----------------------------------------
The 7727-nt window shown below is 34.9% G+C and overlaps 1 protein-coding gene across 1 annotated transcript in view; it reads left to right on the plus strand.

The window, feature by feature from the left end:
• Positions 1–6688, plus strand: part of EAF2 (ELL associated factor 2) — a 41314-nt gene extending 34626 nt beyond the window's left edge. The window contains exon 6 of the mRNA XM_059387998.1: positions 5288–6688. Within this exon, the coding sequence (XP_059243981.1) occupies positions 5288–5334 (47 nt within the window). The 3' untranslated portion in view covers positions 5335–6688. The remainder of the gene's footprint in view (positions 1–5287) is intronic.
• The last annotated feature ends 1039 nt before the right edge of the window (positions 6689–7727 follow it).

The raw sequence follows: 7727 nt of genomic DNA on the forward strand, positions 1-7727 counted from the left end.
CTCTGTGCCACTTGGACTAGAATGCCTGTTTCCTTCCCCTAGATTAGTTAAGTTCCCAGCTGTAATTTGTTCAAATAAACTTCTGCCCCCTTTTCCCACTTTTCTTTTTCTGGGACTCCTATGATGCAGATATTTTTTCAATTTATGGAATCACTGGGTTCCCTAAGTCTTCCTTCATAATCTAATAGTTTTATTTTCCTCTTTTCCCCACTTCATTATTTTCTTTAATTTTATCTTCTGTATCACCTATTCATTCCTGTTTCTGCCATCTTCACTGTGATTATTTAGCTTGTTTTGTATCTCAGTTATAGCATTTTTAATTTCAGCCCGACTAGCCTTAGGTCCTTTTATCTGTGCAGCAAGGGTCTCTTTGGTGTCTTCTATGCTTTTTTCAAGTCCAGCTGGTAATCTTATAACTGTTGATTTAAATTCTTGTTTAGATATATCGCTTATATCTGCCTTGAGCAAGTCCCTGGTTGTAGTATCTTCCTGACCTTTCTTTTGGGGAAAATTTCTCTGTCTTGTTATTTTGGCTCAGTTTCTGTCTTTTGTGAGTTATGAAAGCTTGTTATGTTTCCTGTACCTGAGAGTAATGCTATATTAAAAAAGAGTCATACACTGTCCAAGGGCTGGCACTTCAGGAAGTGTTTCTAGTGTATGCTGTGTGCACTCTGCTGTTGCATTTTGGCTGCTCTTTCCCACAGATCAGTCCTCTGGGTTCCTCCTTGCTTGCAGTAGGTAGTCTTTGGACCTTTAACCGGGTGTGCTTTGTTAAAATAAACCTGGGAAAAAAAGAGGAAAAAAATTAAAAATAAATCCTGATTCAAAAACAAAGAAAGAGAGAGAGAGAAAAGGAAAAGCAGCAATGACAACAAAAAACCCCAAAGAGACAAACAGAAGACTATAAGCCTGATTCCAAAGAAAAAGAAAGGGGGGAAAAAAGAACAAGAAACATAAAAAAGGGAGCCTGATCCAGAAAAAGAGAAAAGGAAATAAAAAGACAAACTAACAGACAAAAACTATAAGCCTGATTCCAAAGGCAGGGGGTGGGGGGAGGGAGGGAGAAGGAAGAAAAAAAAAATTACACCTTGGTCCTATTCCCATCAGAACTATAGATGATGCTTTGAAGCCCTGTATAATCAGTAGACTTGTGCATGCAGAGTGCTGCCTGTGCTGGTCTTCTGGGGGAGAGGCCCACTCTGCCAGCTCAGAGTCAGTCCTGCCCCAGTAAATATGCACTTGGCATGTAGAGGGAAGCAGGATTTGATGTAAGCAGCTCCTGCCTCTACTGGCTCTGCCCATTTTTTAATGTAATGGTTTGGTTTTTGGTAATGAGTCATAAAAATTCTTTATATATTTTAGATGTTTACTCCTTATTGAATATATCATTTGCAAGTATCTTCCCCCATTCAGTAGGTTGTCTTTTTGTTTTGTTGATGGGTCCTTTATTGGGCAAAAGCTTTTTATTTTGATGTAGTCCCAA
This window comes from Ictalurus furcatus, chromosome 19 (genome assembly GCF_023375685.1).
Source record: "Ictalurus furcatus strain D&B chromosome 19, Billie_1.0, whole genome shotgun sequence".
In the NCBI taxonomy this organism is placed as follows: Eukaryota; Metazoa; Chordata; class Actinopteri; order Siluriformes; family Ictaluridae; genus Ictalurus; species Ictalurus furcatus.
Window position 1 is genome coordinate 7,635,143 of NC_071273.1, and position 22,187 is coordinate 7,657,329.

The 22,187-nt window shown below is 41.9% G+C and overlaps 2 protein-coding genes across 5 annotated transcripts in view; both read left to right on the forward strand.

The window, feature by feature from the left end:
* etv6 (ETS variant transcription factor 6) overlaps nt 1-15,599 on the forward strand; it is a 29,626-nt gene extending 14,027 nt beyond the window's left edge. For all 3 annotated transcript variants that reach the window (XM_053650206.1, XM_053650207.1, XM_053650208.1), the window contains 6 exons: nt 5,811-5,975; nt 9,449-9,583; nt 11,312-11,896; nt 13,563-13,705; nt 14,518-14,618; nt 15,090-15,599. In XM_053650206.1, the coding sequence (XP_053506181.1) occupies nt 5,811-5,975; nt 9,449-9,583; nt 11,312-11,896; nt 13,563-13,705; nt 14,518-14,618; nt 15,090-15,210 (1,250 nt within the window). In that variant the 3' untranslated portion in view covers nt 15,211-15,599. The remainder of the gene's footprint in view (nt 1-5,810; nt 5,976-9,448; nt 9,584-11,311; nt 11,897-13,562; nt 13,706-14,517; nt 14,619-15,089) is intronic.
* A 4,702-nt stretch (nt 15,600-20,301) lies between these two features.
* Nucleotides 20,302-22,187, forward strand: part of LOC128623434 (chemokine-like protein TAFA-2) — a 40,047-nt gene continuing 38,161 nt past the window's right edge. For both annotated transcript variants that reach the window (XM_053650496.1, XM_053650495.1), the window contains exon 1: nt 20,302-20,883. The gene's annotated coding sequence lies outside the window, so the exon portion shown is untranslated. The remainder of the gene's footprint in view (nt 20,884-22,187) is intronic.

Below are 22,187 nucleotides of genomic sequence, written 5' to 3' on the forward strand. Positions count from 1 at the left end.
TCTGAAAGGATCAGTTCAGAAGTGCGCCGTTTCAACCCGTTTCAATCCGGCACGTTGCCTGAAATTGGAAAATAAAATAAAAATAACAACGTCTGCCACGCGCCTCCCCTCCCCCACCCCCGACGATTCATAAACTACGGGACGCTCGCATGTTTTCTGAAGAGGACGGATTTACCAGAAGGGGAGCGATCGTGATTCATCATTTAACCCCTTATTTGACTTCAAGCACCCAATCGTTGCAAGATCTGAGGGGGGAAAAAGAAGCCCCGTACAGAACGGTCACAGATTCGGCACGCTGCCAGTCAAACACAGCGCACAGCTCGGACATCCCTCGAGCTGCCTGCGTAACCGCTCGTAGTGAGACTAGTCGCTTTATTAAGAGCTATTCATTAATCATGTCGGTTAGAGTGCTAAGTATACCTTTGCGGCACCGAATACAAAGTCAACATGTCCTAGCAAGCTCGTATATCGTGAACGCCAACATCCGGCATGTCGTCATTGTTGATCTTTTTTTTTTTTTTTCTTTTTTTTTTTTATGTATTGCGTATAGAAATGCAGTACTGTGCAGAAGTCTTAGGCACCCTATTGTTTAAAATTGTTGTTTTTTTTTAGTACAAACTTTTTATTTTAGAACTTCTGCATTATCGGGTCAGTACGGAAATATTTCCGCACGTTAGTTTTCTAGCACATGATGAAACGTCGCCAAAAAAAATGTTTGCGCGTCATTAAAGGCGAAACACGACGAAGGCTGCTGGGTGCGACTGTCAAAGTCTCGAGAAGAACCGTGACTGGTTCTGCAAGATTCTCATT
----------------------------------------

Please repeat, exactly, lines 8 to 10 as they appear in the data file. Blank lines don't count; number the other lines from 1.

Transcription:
Source record: "Ictalurus furcatus strain D&B chromosome 19, Billie_1.0, whole genome shotgun sequence".
In the NCBI taxonomy this organism is placed as follows: Eukaryota; Metazoa; Chordata; class Actinopteri; order Siluriformes; family Ictaluridae; genus Ictalurus; species Ictalurus furcatus.
Window position 1 is genome coordinate 7,635,143 of NC_071273.1, and position 22,187 is coordinate 7,657,329.